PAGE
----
‘What have I gotten myself into?’
By Anne Gubuan
There is something about witnessing an ordination ceremony that makes me cry. Maybe it’s the sentimentality of a son leaving his parents to serve the Lord. Maybe it’s the courage I see in these priest warriors, leaving everything and sacrificing so many things. Maybe it’s the feeling of being taken care of by God by sending us these brave and loving shepherds.
On 7 January this year I was privileged to attend yet another one of these very meaningful Catholic celebrations. San Isidro Labrador Parish of Binalbagan, Negros Occidental, rejoiced and thanked the heavens for their new priest, Fr Jason Antiquera. Offering his life to God as a Columban missionary priest, Father Jason felt very much at peace and happy just thinking about his life ahead. On the days leading to his ordination he spent time alone with God, thanking him for choosing him. But when visitors from other parts of the country and from different parts of the world started arriving to be at the ordination he was deeply overwhelmed and found himself asking, ‘What have I gotten myself into?’ It started to sink in, the reality that he was about to embark on a path less taken. ‘Visitors walked the extra mile just to witness my ordination. There’s no way that I should disappoint them,’ Father Jason shared.
As if hearing what Father Jason’s heart was saying, Bishop Patricio A. Buzon SDB of the Diocese of Kabankalan, answered that in his homily during the ordination by reminding Father Jason that it wasn’t going to be easy. ‘You will be like Christ the priest, but you will also be like Christ the victim. It’s being nailed to the cross. It’s scary,” the bishop emphasized. There was total silence when he said these words, slowly and very carefully describing for Father Jason how it was going to be. ‘But Jesus himself said that apart from him, you can do nothing. Pray. Pray without ceasing,” he urged Father Jason. And that also went for the rest of the congregation present. He asked the people to pray for our priests, for our nuns, for our bishops, for our Pope, for our lay workers. He put so much emphasis on prayer, saying that it is very important that all of us should dedicate our lives as Christians. Praying will lead us closer to the Father and will make us want to take an active role in the mission of the Church.
My most favorite part of the ordination was the prostration where the Reverend Jason, still a deacon, was lying face down on the floor and the assembly kneeled and prayed the Litany of the Saints. I savored every line. I called on the saints like I had never done before, asking for the help of all of them for Father Jason, for the seminarians, for those searching about this vocation, for the young men of this generation who aren’t quite certain what they want to do with their lives. ‘Please God, call them to be your priests.’ I prayed for my own son who expressed his desire to be a pope upon ‘meeting’ Pope Francis on TV. I prayed for the mothers, fathers, guardians who are raising and guiding young ones that they may love them and nurture them in God’s love and ways so that they too can be like Father Jason.
At the reception, I was privileged to meet Father Jason’s parents, Wilfredo and Amalia, and I had a warm chat with his mother. She recalled how as a baby, the young Jason became their town’s ‘living Jesus’ in the town’s Christmas Belen. ‘Maybe that time his vocation had already started,’ she mused happily. She was so thrilled at the fact that when St John Paul II was here in the Philippines in 1981 she was two months pregnant with Jason, and she offered him in a prayer to God: ‘Make him grow into a loving and faithful Christian.’ And now, on the occasion of her son’s ordination, another pope, Francis, was about to visit the Philippines. When asked what her secret was in raising a would-be priest, she closed her eyes and with emphasis said, ‘I prayed. I prayed, not every day but every minute and every second. I prayed every step of the way as Jason and his siblings were growing. I prayed constantly, never ceasing, never faltering.’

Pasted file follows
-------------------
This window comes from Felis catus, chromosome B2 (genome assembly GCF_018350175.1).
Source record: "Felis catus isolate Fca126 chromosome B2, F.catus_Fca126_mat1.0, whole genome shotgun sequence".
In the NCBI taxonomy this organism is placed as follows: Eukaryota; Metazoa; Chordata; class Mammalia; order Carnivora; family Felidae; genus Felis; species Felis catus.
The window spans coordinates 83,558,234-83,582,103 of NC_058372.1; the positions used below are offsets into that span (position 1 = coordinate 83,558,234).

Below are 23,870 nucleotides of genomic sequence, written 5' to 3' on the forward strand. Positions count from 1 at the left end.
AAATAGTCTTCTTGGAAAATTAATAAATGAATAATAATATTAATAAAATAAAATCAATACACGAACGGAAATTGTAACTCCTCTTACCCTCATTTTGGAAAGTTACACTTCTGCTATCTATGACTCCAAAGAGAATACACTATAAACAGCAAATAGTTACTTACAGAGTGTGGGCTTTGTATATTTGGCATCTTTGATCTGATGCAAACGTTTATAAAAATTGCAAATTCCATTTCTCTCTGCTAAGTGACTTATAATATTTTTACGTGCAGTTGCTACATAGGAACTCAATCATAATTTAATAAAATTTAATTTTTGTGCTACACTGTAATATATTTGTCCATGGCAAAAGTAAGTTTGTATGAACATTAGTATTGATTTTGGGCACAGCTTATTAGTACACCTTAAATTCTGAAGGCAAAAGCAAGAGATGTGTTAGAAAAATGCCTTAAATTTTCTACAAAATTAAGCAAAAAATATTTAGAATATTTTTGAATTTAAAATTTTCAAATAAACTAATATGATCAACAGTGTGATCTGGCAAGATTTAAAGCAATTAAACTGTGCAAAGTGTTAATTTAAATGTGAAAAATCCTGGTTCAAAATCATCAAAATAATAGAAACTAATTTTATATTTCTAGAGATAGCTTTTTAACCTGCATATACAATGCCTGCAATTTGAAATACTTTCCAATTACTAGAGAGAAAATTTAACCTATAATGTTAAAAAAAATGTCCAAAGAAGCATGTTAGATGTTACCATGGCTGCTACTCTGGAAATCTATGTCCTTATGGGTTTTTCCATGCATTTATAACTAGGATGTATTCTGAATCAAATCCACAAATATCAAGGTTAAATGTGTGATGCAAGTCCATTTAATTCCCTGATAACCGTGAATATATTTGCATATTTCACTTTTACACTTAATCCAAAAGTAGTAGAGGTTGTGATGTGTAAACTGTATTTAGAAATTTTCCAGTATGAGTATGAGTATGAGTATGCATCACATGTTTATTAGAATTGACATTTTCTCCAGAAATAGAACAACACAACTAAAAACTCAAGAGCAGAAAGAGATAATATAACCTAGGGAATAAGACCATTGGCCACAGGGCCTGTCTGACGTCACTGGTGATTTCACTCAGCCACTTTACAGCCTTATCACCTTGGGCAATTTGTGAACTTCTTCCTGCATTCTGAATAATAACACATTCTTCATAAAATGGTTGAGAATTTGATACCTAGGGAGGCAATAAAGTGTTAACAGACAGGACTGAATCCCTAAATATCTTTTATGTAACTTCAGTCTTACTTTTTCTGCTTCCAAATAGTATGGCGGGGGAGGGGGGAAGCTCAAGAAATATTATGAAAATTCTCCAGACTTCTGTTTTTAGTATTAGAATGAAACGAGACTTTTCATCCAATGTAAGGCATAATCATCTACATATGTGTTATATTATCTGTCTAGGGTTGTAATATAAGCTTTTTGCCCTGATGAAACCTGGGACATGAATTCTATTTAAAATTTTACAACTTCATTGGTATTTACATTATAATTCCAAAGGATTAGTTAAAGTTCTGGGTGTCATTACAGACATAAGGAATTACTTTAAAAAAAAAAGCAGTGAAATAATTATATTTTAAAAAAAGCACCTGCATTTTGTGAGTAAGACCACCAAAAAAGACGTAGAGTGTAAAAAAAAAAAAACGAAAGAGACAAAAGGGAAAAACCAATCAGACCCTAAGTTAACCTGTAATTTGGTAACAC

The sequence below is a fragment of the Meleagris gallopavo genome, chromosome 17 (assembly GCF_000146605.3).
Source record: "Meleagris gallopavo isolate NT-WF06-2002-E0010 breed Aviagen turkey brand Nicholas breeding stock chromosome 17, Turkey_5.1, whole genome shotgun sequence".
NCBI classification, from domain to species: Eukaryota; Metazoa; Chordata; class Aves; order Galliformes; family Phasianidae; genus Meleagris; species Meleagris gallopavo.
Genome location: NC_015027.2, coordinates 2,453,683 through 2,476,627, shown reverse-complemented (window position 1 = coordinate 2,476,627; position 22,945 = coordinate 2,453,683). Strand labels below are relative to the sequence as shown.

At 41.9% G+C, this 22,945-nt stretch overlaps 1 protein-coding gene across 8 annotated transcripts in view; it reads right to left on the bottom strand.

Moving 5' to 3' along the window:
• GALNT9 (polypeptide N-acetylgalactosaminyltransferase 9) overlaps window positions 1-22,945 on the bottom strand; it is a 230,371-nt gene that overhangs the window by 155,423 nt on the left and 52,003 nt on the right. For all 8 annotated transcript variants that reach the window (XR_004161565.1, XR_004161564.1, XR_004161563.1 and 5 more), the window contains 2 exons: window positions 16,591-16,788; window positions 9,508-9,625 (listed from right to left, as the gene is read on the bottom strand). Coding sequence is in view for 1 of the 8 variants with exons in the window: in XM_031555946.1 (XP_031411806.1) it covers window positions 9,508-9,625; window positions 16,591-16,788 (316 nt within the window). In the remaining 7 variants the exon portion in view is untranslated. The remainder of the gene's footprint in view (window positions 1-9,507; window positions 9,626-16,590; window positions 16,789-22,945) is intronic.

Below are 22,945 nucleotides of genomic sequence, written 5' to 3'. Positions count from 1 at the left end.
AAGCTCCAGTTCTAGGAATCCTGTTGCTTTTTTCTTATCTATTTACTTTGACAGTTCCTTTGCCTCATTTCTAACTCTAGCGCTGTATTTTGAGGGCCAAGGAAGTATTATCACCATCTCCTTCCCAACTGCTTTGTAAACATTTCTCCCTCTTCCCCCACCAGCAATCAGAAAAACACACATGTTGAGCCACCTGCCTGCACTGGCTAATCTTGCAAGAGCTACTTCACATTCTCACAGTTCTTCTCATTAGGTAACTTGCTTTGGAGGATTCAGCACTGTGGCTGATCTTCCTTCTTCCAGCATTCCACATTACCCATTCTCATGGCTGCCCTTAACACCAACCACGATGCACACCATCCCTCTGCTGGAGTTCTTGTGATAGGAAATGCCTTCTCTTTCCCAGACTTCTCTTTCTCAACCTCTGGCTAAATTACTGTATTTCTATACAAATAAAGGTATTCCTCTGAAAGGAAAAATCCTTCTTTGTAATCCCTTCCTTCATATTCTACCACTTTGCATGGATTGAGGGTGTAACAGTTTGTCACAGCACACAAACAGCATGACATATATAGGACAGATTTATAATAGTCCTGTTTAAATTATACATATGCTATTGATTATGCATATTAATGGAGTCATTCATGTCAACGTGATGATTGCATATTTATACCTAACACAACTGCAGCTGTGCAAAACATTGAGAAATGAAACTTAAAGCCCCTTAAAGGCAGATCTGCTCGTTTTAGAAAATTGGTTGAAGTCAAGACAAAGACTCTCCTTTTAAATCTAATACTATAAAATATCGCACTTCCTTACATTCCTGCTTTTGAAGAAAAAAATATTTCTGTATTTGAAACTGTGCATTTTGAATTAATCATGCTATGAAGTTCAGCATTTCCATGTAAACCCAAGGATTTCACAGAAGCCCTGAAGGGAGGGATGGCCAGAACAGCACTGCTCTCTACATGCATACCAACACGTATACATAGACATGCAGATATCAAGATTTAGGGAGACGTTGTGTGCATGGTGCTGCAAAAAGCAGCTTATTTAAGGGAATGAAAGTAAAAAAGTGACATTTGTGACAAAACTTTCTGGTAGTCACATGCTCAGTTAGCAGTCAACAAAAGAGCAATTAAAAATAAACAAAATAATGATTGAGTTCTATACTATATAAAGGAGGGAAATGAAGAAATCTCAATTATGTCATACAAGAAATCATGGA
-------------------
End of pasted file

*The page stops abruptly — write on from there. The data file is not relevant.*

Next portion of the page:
For Father Jason it was a bit of a surprise knowing his mother had offered him to God already when he was just two months in her womb. But looking at his smile, I could see his peace in knowing that indeed, he has now gotten himself into where God wants him to be.
Jason Antiquera and Reverend
Just before the ordination to the diaconate of Jason, 29 June 2014
Fr Jason Platon Antiquera is from San Isidro Labrador Parish, Binalbagan, one of four parishes in the southern part of the Diocese of Bacolod, which then included the whole of Negros Occidental, given to the Columbans in 1950 to take care of and to develop. In 1987 this territory became the new Diocese of Kabankalan. Father Jason is the first Columban priest from the diocese.
Father Jason is currently serving at Our Lady of Remedies Parish, Malate, Manila, where Columbans have worked since 1929 when they first arrived in the Philippines. He has already spent time there as a seminarian on First Mission Assignment. He has also spent some time in Peru as a seminarian. He will take up his first overseas assignment as a priest in Korea on 1 September.
Fr Jehoon Augustine Lee was ordained to the priesthood in Seoul, Korea, on 1 November 2014. He spent two years on First Mission Assignment, in the Diocese of Novaliches.
Silver Jubilee of Fr Raymond Husband
Fr Raymond Husband
The Silver Jubilee of Fr Raymond Husband, ordained in Ireland on 17 December 1989. Was celebrated on 8 December at the central house of the Columbans in Maniila on 8 December.
Father Ray is currently the Vice-Director of the Region of the Philippines and Rector of the Columban House of Studies and Spiritual Formation House, Cubao, Quezon City
FIn the words of the old Latin blessing: Ad multos annos! ‘To many years!’
Frs Jason Antiquera and Raymond Husband